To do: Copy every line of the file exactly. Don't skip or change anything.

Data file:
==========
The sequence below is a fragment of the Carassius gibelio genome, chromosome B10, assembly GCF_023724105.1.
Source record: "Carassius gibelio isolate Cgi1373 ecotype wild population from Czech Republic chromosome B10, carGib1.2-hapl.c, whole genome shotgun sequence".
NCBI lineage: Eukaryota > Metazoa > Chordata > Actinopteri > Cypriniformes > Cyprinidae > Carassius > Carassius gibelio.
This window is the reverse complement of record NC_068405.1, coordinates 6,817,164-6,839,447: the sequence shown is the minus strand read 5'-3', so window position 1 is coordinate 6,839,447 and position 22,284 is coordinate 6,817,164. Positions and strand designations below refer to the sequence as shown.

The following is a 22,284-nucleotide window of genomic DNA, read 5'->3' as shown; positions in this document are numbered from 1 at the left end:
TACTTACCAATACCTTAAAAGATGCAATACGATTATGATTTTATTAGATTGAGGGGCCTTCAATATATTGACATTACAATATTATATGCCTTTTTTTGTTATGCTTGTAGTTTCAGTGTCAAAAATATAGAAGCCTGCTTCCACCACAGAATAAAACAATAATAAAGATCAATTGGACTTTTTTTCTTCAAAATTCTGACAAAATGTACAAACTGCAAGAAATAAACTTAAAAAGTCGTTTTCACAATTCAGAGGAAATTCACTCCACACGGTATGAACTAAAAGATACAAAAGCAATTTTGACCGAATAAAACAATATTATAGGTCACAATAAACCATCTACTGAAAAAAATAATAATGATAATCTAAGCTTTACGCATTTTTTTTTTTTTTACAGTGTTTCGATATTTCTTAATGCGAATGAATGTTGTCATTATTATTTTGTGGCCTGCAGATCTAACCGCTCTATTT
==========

The sequence below is a fragment of the Carassius gibelio genome, chromosome B10, assembly GCF_023724105.1.
Source record: "Carassius gibelio isolate Cgi1373 ecotype wild population from Czech Republic chromosome B10, carGib1.2-hapl.c, whole genome shotgun sequence".
NCBI lineage: Eukaryota > Metazoa > Chordata > Actinopteri > Cypriniformes > Cyprinidae > Carassius > Carassius gibelio.
This window is the reverse complement of record NC_068405.1, coordinates 6,817,164-6,839,447: the sequence shown is the minus strand read 5'-3', so window position 1 is coordinate 6,839,447 and position 22,284 is coordinate 6,817,164. Positions and strand designations below refer to the sequence as shown.

The following is a 22,284-nucleotide window of genomic DNA, read 5'->3' as shown; positions in this document are numbered from 1 at the left end:
TACTTACCAATACCTTAAAAGATGCAATACGATTATGATTTTATTAGATTGAGGGGCCTTCAATATATTGACATTACAATATTATATGCCTTTTTTTGTTATGCTTGTAGTTTCAGTGTCAAAAATATAGAAGCCTGCTTCCACCACAGAATAAAACAATAATAAAGATCAATTGGACTTTTTTTCTTCAAAATTCTGACAAAATGTACAAACTGCAAGAAATAAACTTAAAAAGTCGTTTTCACAATTCAGAGGAAATTCACTCCACACGGTATGAACTAAAAGATACAAAAGCAATTTTGACCGAATAAAACAATATTATAGGTCACAATAAACCATCTACTGAAAAAAATAATAATGATAATCTAAGCTTTACGCATTTTTTTTTTTTTTACAGTGTTTCGATATTTCTTAATGCGAATGAATGTTGTCATTATTATTTTGTGGCCTGCAGATCTAACCGCTCTATTT